For those who don’t know this yet, Microsoft has ceased support for Windows 7. Consequently, users are hurrying to upgrade to the latest Windows 10.
Many users, especially businesses and organizations, still have not completely upgraded to the latest Windows. And now, a phishing campaign is targeting Windows 7 users that are about to upgrade to the newer Windows and stealing their passwords.
New phishing campaign targets Windows 7 users upgrading to the latest Windows
Team Cofense has found another phishing campaign exploiting Windows 7 end-of-support. The campaign primarily targets organizations and businesses who have waited to the last minute and are now in a panic to upgrade.
In a blog post, the team related that businesses have been receiving phishing emails offering different benefits including doing the upgrade for the business.
Mind you, this even includes the COVID-19 symptom tracker for the employees. Clearly, this scheme is aimed at businesses that have just started going back to the office after months and months of lockdown.
But there’s more…
These phishing emails also include a personalized touch; starting the email subject line with “RE:.” This could lead the recipient to believe that the email is part of a previous thread.
Now, if you are an employee who is about to upgrade to the newest Windows and you see this email, you will likely trust the legit-looking email, right? I’m sure that’s what many would do.
And to make matter worse, the email also includes a table with some laptop serial numbers that are made-up. Of course, employees won’t know (or even think to check) the serial numbers for their laptops/desktops.
Additionally, the email contains the phishing link embedded in a “Windows 10 Upgrade Project Site” link. The start of the phishing URL is masked by “urldefense.proofpoint.com” to trick the recipient in case they hover the mouse over the link.
Most average users are unsuspecting; thus, they are not vigilant enough to go through an embedded link and verify it. So they click on the link and land on the phishing page. The link looks very legit–it even bears an https status.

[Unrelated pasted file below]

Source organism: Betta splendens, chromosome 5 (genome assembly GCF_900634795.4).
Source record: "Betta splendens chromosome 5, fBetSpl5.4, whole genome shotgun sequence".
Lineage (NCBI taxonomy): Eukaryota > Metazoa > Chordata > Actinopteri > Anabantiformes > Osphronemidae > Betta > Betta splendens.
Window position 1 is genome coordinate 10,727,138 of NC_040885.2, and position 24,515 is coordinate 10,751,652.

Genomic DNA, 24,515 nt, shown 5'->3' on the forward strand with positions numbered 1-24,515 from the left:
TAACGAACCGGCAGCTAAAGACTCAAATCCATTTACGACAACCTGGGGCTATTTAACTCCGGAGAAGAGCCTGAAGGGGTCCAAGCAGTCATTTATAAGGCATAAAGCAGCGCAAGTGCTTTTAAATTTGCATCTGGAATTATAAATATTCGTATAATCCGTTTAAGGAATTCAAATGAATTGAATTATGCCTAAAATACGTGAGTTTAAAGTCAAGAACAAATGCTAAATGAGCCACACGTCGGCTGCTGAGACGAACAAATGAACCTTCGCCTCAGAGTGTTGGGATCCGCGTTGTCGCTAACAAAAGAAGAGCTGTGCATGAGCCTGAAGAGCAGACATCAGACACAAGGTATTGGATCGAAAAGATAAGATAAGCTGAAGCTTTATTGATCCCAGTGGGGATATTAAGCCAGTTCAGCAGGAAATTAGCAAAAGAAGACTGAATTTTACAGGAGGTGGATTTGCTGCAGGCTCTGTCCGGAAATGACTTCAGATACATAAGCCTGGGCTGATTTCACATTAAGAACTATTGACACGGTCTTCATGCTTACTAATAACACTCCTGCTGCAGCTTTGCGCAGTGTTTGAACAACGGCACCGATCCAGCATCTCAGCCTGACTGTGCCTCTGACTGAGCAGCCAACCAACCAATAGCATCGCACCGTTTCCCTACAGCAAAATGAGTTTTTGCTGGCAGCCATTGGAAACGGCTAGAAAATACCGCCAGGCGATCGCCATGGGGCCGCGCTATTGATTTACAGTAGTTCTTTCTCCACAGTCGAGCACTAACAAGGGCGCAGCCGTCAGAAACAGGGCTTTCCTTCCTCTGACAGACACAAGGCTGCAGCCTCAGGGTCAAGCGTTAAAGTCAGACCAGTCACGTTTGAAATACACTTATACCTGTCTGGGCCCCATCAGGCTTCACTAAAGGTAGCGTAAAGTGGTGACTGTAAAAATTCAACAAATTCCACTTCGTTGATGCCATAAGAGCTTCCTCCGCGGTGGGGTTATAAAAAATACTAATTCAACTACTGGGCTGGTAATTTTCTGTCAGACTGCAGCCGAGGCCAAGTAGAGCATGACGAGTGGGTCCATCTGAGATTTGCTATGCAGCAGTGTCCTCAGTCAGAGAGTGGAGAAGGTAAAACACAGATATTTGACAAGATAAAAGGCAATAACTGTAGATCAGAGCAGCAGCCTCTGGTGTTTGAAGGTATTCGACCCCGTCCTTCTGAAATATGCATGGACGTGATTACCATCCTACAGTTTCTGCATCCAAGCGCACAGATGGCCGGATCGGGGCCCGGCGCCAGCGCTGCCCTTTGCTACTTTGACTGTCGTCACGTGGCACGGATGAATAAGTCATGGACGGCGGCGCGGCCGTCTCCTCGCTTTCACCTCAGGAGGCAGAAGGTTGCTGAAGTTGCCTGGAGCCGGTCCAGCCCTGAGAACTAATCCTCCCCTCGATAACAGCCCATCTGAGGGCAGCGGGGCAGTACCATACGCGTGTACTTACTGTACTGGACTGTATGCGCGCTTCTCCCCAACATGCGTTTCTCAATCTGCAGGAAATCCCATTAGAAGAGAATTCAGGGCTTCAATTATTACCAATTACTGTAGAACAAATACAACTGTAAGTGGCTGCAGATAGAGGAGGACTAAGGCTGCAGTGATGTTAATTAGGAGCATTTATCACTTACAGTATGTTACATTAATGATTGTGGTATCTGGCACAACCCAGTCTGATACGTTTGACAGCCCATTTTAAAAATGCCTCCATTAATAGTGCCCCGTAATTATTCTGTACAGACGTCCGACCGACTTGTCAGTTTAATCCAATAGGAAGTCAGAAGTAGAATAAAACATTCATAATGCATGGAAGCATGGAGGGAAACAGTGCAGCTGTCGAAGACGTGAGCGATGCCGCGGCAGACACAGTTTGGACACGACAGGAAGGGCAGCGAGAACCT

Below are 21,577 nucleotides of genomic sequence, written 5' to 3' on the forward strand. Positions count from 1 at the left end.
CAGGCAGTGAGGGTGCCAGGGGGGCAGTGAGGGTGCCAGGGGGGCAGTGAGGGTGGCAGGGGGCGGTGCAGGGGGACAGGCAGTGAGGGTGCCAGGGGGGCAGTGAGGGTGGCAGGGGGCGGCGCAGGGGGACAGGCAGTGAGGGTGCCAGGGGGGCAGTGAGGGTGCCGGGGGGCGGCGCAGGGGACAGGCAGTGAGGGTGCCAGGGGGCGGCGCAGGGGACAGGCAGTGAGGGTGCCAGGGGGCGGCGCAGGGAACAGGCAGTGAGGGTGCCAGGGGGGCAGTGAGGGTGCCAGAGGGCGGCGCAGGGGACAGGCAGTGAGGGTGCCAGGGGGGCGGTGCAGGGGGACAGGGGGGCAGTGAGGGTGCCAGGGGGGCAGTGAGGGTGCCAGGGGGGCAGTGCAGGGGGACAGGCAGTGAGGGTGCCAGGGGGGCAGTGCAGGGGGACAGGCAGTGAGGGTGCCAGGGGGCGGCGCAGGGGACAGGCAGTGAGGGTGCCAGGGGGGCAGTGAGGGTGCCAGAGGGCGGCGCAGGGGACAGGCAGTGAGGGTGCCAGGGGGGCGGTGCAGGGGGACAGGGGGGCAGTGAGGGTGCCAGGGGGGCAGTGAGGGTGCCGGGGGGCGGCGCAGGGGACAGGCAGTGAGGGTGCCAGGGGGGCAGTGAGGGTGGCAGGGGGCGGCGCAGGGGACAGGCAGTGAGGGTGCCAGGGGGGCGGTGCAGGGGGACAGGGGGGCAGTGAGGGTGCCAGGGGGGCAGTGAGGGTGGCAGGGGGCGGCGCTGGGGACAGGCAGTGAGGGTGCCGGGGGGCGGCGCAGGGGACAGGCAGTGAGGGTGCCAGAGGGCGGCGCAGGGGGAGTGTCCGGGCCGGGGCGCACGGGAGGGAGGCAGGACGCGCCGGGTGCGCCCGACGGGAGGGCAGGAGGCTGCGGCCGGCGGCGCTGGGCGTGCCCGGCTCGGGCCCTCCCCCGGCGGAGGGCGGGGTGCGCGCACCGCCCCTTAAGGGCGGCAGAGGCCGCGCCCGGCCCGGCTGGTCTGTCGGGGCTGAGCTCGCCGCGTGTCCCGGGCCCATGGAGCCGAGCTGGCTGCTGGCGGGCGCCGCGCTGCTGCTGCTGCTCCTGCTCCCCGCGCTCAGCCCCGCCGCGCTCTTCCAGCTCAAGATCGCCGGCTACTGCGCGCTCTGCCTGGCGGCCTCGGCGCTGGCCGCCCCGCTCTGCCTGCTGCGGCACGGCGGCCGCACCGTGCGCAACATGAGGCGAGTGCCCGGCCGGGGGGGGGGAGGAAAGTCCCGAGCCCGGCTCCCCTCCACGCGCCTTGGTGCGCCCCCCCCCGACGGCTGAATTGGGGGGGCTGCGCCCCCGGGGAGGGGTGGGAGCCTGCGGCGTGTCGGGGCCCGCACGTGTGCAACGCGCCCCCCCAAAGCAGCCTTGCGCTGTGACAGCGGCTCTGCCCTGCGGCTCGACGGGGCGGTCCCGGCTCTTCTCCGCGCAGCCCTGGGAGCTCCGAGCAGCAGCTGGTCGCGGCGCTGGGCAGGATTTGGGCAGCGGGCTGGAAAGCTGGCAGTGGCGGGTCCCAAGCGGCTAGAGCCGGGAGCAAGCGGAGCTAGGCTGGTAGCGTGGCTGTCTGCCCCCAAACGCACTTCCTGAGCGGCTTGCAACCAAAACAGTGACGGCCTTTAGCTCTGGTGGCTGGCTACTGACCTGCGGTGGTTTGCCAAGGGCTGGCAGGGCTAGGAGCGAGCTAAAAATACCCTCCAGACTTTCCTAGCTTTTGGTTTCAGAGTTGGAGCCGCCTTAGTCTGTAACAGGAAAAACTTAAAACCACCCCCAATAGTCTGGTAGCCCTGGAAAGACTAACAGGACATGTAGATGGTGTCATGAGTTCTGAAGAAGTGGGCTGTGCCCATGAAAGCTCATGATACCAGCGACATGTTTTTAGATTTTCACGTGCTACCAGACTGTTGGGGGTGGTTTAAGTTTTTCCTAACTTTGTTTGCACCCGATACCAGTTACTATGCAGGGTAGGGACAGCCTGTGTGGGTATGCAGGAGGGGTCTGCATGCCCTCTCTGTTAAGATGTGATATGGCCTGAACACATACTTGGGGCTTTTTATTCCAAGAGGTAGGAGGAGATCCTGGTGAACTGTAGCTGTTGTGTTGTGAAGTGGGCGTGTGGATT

But, looking at the page layout which mimics an Outlook Web App (OWA) login page, once can see it’s designed very poorly.
But, when a user believes this page to be legit, the attackers can easily get a hold of their credentials. Proceeding further would redirect the user to the legit Microsoft’s Windows 7 end-of-support page.
So, the victims won’t know that they have fallen for a phishing attack, despite the fact that their devices are not receiving any software updates.
Stay safe… physically and virtually
Microsoft’s security support on Windows 7 officially ended early this year. However, many organizations and businesses have still to update the new software.
Although firms are very careful with security updates in systems that handle sensitive data, not many know that the system that connects their own network is also important.
The utmost attention must be paid to all security updates; regardless of whether it belongs to the CISO, IT personnel, or other executives and junior employees. Once a single employee falls for a phishing attack, severe damage can result throughout the network.
The question is: What can firms do to prevent this kind of attack?
The best thing for firms to do is to constantly give their employees (regardless of level) security training. In this way, they can identify potential attacks and steer clear of fake emails like the one mentioned above.
Second, the firm can limit their exposure to this type of attack by making sure that only qualified personnel, specifically from the IT department, have permission to run any network upgrades to the latest Windows.